I had a job where I gave six weeks notice once. Was asked to documented all I did. So I did, it took two days. Went looking for the folks to hand it off to and train, asked boss how the handover was going to be. Silence. Gave hard copy to my boss along with link to file on work drive. Silence. The only team that actually processed that I was leaving was accounting and HR. I worked 100% until last my last day, 10-14 hours, five days a week, plus on call after hours and weekends. On my last day, I packed the last of my stuff (I had moved most of my personal things the day I gave notice). I went around saying my goodbyes, giving out my private cell and email address to friends. Turned in all equipment assigned to me and had it accounted for. Went to my boss’s office to give him a list of things in flight that may become a problem if not addressed soon. Said goodbye and how it was a pleasure to work for them, I learned a lot, and I wished them the best. (It is what you say in real life so that you don’t burn bridges.) I handed in my keycard and badge to security and almost made it to my car before someone came running up to me asking me to come back. I thought I had forgotten something.

My boss was shocked that I was actually leaving. I reminded him that I had given notice six weeks ago, written out documentation of all my actual duties, contacts, calendar, schedules so that they could write up a job description and had waited to train someone or offload duties to someone who was staying.

He said “I thought you only wanted a raise, not that you would actually quit!” I asked, do I get a raise? He said no. I said goodbye and how it was a pleasure to work for them, I learned a lot, and I wished them the best. (It is what you say in real life so that you don’t burn bridges.)

He asked me to stay for a meeting where we would go over the documentation I gave him five weeks ago. I had already done a 10-hour day (salary), said goodbye to all my contacts, etc. I did the meeting with his boss, a VIP, an owner and managers of other teams to go over splitting up my job.

They decided to schedule a meeting on the following Monday to go over things and start cross training. I reminded them that I no longer worked there. “But we needed you to do this! We aren’t ready! It’s a bad time to quit!” Blah, blah, blah.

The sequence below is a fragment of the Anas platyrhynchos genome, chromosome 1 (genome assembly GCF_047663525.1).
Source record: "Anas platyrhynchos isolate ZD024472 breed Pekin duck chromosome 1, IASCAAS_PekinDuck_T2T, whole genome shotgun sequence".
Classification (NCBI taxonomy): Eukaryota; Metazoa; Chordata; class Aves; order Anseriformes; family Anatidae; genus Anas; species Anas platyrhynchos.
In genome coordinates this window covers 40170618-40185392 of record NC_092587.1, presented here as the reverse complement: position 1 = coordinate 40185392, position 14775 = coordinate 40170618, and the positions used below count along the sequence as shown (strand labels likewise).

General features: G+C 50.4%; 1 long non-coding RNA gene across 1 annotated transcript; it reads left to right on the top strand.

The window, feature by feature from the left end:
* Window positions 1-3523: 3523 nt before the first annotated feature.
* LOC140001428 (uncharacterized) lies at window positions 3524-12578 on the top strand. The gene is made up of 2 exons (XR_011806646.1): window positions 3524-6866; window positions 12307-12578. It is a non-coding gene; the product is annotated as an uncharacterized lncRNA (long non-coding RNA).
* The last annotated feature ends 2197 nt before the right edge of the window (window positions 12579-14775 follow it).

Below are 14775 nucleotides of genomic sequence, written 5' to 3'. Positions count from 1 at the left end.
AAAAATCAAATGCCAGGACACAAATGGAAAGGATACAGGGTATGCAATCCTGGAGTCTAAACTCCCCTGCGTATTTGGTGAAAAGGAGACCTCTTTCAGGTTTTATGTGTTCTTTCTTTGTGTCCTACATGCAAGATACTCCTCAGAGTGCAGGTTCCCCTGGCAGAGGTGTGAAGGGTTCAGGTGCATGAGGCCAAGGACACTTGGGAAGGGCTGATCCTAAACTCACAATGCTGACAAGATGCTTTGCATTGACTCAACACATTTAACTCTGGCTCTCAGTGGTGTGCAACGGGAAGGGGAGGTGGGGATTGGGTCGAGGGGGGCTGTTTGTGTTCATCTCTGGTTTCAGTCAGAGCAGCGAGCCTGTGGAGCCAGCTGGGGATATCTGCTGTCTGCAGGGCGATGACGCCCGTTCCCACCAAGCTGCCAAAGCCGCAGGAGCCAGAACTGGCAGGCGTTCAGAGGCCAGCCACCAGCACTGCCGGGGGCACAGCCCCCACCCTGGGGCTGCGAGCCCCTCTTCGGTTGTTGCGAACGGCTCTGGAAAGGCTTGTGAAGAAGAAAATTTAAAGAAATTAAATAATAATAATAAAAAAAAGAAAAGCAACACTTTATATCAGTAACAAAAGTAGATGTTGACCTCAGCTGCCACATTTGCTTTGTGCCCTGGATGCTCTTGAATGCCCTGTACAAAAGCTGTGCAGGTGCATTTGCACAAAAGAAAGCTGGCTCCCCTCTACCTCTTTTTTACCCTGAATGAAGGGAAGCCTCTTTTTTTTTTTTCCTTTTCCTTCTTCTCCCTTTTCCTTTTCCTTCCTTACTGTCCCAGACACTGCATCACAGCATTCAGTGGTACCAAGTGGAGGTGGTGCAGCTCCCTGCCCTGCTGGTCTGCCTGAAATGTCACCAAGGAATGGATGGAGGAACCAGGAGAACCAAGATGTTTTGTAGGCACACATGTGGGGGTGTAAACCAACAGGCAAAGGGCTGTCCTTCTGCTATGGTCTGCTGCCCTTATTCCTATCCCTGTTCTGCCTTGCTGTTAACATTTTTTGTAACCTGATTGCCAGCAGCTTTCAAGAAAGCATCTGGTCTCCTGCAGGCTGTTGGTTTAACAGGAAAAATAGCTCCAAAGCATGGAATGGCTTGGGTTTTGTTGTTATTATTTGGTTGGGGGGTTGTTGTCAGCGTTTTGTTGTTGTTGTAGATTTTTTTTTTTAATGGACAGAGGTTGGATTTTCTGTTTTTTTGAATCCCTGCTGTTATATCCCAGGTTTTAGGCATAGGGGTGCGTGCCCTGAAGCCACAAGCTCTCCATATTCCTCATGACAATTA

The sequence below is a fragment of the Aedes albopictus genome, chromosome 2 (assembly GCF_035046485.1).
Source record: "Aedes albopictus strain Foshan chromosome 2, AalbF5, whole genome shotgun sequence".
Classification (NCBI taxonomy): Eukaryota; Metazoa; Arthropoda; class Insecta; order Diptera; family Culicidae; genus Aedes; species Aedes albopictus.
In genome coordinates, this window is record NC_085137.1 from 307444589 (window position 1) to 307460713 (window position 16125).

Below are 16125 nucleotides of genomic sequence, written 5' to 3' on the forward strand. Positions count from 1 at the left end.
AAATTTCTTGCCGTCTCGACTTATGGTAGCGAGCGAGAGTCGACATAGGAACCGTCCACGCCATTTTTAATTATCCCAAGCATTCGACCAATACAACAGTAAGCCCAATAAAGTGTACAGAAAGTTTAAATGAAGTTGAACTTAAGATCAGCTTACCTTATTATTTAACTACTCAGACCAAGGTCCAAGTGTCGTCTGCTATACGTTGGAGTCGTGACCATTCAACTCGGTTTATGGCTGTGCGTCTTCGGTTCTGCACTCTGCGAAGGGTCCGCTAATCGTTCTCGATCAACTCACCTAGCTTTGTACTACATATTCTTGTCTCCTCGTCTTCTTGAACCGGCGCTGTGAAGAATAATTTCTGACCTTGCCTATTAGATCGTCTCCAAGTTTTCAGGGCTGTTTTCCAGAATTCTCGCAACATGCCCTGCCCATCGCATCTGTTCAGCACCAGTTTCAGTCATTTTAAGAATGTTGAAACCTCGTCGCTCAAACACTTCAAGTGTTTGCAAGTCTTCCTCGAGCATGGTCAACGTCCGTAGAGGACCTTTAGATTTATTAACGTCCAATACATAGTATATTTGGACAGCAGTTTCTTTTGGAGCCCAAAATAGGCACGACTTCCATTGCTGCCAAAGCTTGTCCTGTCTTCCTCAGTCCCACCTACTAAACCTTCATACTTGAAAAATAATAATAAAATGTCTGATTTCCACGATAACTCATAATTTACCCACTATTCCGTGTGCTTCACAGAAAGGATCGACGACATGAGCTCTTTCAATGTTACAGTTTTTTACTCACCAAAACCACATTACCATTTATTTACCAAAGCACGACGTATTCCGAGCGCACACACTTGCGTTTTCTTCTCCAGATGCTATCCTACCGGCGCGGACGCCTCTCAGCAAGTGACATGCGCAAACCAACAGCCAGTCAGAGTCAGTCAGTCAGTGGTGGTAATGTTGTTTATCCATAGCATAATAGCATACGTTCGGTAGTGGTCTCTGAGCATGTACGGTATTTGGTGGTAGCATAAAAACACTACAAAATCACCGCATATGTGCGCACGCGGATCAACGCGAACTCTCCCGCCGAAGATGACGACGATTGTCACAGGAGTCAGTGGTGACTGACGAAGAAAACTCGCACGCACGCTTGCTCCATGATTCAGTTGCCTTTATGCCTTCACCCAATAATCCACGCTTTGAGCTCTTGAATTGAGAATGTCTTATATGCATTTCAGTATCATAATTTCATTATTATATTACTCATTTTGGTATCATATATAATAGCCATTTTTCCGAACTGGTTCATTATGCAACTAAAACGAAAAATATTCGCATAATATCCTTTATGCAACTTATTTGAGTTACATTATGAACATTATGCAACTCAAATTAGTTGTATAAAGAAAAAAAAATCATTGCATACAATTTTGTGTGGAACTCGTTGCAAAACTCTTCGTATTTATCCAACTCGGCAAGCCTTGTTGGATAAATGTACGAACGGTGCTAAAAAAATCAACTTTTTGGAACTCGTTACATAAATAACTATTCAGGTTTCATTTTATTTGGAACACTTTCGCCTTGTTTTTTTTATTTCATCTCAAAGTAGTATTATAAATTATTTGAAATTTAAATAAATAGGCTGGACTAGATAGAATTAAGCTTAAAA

I told them that I was no longer in the HR system and unless there was a contract of some type, I would not be working for free.

There was no offer to pay me something.

I said goodbye and how it was a pleasure to work for them, I learned a lot, and I wished them the best. (It is what you say in real life so that you don’t burn bridges.)

My daughter and I then left. Oh, I forgot to say, It was Take Your Daughter to Work Day.

They split my job between six people. Those six friends were pressured by my old boss to call me daily for help. They hadn’t been given my docs. I told some that if they took me out to lunch, I would go over something with them. I contacted boss with a offer to consult, with a price in line with what consultants in my industry were charging per hour. He declined. I stopped helping at all. A friend told me that they had to hire three people to replace me.

I probably would have stayed for 25% more pay and a one week guaranteed PTO increase.

I didn’t have a job lined up but I was burned out and willing to live on savings for a bit to give myself time to figure things out.

Next job I got paid 30% more. I make just shy of three times that now.

Plus my daughter knows the proper way to leave a job.

9. The parking sign

I was good friends with a coworker who was an executive assistant but had been going to nursing school – everyone knew, it wasn’t a surprise. When she graduated, found work as a nurse and gave notice, the boss was so incensed he strode out to the parking lot in his khakis and began trying to uproot her reserved parking sign.

I guess he had considered it a real honor for her to have it (most of us didn’t because honestly, parking was not too hard to come by there). It’s an indelible image that we still talk about, him trying to dig up that sign. I also gave notice a few months later (to work at the same place as my nurse friend, in fact) but he did not tear anything apart, which I take as an insult!

10. The hookers and thieves

I worked for a nonprofit theater company and in the course of a few months everyone in my department save me and the director was either let go or quit. Our director was under pressure from the head of the company and spent a lot of time in her office with the lights off.